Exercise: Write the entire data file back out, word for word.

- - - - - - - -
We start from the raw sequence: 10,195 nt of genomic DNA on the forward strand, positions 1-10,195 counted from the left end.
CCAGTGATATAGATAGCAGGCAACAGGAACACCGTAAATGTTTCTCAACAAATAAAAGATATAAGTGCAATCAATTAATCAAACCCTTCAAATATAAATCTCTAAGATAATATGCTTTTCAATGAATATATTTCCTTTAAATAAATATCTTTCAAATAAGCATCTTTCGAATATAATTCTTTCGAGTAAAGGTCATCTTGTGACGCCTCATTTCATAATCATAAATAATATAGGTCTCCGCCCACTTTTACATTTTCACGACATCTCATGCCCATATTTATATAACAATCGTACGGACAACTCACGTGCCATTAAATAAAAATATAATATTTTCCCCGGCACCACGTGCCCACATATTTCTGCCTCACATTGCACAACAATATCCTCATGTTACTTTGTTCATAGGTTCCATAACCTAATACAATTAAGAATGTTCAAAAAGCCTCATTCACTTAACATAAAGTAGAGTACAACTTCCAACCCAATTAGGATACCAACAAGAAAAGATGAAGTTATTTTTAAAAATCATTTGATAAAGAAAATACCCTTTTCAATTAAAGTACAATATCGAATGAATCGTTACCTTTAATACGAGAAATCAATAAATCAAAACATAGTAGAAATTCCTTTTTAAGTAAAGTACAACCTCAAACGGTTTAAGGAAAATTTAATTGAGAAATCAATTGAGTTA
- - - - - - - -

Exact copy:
We start from the raw sequence: 10,195 nt of genomic DNA on the forward strand, positions 1-10,195 counted from the left end.
CCAGTGATATAGATAGCAGGCAACAGGAACACCGTAAATGTTTCTCAACAAATAAAAGATATAAGTGCAATCAATTAATCAAACCCTTCAAATATAAATCTCTAAGATAATATGCTTTTCAATGAATATATTTCCTTTAAATAAATATCTTTCAAATAAGCATCTTTCGAATATAATTCTTTCGAGTAAAGGTCATCTTGTGACGCCTCATTTCATAATCATAAATAATATAGGTCTCCGCCCACTTTTACATTTTCACGACATCTCATGCCCATATTTATATAACAATCGTACGGACAACTCACGTGCCATTAAATAAAAATATAATATTTTCCCCGGCACCACGTGCCCACATATTTCTGCCTCACATTGCACAACAATATCCTCATGTTACTTTGTTCATAGGTTCCATAACCTAATACAATTAAGAATGTTCAAAAAGCCTCATTCACTTAACATAAAGTAGAGTACAACTTCCAACCCAATTAGGATACCAACAAGAAAAGATGAAGTTATTTTTAAAAATCATTTGATAAAGAAAATACCCTTTTCAATTAAAGTACAATATCGAATGAATCGTTACCTTTAATACGAGAAATCAATAAATCAAAACATAGTAGAAATTCCTTTTTAAGTAAAGTACAACCTCAAACGGTTTAAGGAAAATTTAATTGAGAAATCAATTGAGTTA